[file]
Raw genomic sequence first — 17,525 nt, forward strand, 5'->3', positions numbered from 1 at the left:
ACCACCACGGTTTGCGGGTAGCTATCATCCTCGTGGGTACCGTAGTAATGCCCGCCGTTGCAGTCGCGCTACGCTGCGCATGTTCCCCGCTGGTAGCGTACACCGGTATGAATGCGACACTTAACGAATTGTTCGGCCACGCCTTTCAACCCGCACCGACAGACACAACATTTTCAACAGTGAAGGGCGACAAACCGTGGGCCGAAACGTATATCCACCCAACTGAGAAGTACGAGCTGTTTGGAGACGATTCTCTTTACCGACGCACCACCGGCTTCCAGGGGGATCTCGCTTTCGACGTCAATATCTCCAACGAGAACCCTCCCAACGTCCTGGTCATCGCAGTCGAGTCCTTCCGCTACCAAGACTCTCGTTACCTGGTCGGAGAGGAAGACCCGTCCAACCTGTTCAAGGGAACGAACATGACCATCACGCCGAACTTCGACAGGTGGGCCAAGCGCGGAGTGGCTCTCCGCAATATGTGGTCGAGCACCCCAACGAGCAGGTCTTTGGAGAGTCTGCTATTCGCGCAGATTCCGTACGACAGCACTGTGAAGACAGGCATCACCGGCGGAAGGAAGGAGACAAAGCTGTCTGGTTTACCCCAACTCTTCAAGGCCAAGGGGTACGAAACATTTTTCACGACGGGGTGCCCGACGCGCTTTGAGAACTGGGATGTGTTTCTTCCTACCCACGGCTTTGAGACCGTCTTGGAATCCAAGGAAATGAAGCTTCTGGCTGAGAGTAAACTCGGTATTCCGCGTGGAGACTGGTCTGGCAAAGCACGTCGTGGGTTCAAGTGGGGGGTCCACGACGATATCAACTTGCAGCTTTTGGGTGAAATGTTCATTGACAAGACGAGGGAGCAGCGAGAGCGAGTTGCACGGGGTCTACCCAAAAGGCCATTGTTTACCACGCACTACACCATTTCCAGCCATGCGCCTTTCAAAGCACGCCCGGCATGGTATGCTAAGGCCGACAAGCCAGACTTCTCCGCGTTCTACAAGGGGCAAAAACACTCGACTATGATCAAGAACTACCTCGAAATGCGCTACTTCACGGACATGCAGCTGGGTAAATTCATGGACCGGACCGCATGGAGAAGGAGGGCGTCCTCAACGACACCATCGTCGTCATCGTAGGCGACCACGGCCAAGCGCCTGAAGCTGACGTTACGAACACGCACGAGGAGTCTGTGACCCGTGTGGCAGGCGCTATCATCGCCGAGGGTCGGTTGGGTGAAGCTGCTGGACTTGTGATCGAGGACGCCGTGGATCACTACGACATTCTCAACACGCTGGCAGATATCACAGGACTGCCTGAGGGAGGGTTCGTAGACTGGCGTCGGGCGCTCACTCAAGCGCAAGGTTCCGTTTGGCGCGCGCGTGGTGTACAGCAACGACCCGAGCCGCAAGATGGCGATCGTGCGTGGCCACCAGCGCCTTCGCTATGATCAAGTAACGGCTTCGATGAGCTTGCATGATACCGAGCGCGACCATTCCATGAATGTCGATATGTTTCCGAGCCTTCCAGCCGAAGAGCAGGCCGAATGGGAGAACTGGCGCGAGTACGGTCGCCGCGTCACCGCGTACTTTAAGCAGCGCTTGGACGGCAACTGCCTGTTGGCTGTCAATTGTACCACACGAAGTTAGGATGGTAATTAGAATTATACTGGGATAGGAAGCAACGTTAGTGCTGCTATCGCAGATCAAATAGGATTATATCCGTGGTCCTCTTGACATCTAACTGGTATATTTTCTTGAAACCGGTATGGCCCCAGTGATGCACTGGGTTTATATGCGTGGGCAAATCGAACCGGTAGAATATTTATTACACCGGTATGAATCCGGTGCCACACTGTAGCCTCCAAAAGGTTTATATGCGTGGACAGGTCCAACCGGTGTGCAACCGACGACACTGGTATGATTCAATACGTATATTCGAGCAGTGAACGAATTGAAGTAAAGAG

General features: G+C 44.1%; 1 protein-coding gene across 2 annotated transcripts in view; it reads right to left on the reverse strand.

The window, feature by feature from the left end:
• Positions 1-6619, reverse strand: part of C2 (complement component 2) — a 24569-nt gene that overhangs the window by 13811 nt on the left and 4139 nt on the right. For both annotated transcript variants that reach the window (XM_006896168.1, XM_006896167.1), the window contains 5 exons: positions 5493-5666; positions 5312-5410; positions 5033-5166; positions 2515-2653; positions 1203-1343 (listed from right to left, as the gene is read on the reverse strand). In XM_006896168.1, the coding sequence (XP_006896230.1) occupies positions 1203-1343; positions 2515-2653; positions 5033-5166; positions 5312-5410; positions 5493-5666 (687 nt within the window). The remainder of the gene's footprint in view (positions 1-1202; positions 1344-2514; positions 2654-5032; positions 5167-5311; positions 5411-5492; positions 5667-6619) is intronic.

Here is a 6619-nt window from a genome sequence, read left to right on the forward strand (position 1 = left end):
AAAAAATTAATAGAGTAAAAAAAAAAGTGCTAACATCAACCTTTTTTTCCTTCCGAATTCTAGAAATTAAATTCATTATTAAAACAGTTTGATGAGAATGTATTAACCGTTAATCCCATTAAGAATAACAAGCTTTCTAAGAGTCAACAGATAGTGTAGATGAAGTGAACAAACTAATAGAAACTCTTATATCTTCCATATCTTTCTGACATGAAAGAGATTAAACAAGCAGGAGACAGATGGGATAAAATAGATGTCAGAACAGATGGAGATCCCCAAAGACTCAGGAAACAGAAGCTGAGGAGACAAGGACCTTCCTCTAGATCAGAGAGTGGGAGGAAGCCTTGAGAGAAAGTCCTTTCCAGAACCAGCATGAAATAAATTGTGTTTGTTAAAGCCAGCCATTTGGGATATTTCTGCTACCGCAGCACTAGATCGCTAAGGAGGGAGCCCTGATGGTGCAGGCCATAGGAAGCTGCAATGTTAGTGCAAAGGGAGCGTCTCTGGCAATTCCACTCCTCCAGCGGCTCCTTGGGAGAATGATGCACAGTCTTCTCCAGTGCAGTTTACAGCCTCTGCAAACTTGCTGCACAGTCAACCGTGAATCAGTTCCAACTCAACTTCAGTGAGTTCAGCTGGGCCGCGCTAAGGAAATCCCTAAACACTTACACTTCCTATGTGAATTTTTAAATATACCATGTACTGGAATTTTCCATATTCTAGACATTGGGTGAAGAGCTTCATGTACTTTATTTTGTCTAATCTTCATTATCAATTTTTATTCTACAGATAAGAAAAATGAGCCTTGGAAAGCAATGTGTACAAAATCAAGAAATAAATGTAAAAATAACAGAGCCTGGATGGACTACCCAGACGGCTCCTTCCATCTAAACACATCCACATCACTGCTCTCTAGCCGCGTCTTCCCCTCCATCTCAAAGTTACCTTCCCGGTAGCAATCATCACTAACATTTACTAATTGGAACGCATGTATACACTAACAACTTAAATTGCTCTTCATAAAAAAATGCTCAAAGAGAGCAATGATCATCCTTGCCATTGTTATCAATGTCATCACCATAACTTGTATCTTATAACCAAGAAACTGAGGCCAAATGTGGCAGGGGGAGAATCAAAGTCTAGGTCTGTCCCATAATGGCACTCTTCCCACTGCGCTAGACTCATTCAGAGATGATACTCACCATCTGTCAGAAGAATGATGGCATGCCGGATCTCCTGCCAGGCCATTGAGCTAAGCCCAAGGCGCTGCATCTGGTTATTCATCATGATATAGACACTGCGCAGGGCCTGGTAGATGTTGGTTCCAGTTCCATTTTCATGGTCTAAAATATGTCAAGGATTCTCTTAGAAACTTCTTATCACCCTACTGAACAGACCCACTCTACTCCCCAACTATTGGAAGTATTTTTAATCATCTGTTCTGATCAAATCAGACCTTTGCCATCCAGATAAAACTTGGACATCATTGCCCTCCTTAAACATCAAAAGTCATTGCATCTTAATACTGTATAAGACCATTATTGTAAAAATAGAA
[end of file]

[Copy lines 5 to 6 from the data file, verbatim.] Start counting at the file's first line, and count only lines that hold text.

• Positions 1-6619, reverse strand: part of C2 (complement component 2) — a 24569-nt gene that overhangs the window by 13811 nt on the left and 4139 nt on the right. For both annotated transcript variants that reach the window (XM_006896168.1, XM_006896167.1), the window contains 5 exons: positions 5493-5666; positions 5312-5410; positions 5033-5166; positions 2515-2653; positions 1203-1343 (listed from right to left, as the gene is read on the reverse strand). In XM_006896168.1, the coding sequence (XP_006896230.1) occupies positions 1203-1343; positions 2515-2653; positions 5033-5166; positions 5312-5410; positions 5493-5666 (687 nt within the window). The remainder of the gene's footprint in view (positions 1-1202; positions 1344-2514; positions 2654-5032; positions 5167-5311; positions 5411-5492; positions 5667-6619) is intronic.

Here is a 6619-nt window from a genome sequence, read left to right on the forward strand (position 1 = left end):